Ivan is a great character, one of my favourite fictional male characters created in the past few years. He is happy and dedicated, child-like, but not childish. He is very generous, simple and pure at heart. It’s his job to help people and make them happy, and he is devoted to his profession, as well as to the people he befriends. At first, Ivan thought that Luke needed his help, but the truth is that the boy is fine. It is Elizabeth who needs Ivan’s help and he makes it his mission to make her happy and bring a smile to her lips.

He spends time with her and tries to be her friend, and although Elizabeth discards him at the beginning, she grows closer to him and they become friends. He helps her find herself, the Elizabeth that has been dormant for many years, and he makes her smile again and feel happy. She takes joy in simple things again and really begins to live. She faces her past and her fears and reconciles with everything that has been gnawing at her for so long. Ivan frees Elizabeth and she opens up a new world to him as well, although unintentionally.

Ivan falls in love with Elizabeth, but he is said because they cannot be together. When her soul has healed completely, she will not need him anymore and consequently, she will also not see him anymore. SPOILERS: One thing is clear to the reader from the beginning of the novel, but Elizabeth is oblivious to the truth: Ivan is an imaginary friend. He belongs to the invisible people who are only seen by those in need of help. Once you don’t need an invisible person anymore, you don’t see them anymore, but they are real. Ivan fears the day Elizabeth will not see him again, but he is also happy for her. His feelings for her are very unselfish. END OF SPOILERS.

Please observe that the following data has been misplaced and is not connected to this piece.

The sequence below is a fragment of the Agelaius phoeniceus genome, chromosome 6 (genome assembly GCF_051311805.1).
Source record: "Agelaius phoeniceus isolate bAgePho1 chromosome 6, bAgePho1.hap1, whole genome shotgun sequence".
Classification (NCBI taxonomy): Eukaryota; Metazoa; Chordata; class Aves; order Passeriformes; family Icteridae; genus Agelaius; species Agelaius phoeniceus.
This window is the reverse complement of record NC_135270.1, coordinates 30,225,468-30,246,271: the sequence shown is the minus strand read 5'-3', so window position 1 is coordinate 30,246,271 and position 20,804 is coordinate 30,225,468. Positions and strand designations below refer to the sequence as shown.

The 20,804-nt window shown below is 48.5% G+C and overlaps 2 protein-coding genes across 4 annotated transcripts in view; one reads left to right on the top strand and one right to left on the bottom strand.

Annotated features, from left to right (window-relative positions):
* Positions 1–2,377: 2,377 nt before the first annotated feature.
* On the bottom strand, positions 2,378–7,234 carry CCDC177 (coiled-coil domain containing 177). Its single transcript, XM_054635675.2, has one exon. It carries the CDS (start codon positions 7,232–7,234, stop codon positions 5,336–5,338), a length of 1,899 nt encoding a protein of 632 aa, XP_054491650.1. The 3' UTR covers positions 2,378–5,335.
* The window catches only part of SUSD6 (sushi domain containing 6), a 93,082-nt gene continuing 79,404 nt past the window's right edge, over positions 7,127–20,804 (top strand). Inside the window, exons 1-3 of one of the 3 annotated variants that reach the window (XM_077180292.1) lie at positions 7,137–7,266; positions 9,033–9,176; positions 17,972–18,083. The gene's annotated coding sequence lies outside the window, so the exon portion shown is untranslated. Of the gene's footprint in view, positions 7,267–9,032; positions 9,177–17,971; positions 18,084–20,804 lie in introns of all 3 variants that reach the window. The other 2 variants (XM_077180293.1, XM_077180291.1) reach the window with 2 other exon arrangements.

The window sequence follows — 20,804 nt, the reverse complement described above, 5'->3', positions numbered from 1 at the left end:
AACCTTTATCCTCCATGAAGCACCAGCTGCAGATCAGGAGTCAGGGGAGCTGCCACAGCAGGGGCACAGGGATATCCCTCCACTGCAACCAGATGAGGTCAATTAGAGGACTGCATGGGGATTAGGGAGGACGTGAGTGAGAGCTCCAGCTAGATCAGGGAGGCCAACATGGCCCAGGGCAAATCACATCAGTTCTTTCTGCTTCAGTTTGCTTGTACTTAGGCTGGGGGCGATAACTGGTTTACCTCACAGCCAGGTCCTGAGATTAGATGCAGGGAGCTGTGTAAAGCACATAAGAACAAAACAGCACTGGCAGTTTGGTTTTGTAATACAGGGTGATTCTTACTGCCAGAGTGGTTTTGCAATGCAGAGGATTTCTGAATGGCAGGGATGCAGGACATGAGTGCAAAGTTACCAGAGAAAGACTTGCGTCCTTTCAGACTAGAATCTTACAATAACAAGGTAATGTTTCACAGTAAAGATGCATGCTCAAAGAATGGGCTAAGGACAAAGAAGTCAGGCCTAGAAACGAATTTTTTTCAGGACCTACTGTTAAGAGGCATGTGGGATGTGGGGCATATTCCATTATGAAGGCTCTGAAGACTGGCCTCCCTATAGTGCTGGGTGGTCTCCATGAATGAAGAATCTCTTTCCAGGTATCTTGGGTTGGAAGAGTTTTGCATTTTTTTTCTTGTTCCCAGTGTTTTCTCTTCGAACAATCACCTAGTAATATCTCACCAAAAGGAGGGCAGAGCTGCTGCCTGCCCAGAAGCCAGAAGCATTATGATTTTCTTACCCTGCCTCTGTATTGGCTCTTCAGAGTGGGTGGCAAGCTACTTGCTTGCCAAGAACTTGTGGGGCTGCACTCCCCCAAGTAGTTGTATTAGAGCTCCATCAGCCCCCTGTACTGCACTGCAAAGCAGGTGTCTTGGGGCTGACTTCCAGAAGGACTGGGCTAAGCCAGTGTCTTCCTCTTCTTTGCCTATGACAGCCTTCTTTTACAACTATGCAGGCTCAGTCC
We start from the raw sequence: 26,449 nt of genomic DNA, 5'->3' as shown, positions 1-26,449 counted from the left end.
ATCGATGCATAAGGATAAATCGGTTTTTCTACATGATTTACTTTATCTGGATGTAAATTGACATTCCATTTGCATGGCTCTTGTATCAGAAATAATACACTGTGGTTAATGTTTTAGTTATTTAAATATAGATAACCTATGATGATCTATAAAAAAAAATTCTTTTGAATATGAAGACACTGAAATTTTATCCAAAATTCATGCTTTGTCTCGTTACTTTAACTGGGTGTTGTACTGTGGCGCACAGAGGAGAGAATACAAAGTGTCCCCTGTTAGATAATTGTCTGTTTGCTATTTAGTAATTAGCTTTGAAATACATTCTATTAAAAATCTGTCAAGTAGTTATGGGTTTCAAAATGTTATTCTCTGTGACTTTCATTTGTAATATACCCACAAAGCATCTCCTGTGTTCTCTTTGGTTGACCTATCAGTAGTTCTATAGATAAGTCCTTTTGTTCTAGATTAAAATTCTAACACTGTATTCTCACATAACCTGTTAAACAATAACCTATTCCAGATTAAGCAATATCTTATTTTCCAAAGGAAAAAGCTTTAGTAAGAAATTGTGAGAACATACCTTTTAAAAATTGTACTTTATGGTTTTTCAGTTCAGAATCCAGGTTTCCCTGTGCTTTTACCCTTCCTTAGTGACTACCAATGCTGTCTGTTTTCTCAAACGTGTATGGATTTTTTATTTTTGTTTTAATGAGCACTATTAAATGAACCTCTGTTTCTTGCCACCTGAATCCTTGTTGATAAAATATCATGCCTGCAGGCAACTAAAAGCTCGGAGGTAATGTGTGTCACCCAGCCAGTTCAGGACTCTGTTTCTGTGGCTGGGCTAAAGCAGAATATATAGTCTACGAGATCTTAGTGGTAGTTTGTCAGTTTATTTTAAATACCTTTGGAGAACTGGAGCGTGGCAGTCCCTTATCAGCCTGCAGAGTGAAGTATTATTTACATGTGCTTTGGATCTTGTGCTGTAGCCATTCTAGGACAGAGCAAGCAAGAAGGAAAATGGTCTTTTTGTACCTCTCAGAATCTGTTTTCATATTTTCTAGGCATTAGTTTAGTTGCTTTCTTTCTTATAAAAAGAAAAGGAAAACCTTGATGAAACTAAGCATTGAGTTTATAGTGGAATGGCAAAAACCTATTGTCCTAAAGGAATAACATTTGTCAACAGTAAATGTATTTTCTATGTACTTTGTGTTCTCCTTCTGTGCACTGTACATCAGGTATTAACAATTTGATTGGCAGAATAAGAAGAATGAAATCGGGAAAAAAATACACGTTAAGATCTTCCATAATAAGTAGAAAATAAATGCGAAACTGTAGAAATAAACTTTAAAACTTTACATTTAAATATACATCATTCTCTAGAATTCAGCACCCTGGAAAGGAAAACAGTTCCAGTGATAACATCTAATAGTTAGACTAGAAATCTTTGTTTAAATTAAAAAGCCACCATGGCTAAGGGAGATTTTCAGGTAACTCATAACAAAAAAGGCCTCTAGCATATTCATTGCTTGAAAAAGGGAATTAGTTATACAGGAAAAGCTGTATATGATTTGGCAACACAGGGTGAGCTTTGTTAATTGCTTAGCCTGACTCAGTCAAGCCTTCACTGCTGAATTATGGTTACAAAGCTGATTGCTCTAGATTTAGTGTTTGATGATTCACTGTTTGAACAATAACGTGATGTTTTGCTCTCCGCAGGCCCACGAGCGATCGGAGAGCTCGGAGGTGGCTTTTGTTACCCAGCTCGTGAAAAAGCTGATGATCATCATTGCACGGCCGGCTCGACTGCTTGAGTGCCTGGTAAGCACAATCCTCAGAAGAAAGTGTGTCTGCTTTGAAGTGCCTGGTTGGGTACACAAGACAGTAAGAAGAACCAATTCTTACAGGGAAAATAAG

The novel ends of a very optimistic note. The ending is really beautiful and perfect as it is. I really love this book and it was a wonderful read. I definitely recommend it. It is warm and sentimental, but not in a corny way. And most importantly, it’s full of hope and life.

I will end my review with a quote that touched me. The quote belongs to Ivan.

"Life is made up of meetings and partings. People come into your life every day, you say good morning, you say good evening, some stay for a few minutes, some stay for a few months, some a year, others a whole lifetime. No matter who it is, you meet and then you part. I'm so glad I met you, Elizabeth Egan; I'll thank my lucky stars for that. I think I wished for you all of my life" He whispered.



Dot said...

I loved this one too! Cecilia Aherne is so brilliant at bringing fairytale elements into her books and making them completely believable!

Milka said...

I liked this one a lot, but I was disappointed with the ending.

Irena @ This Miss Loves to Read said...

@Milka: I can understand that. I love a really happy ending myself. But to me, in this case it was a fitting way to end the story.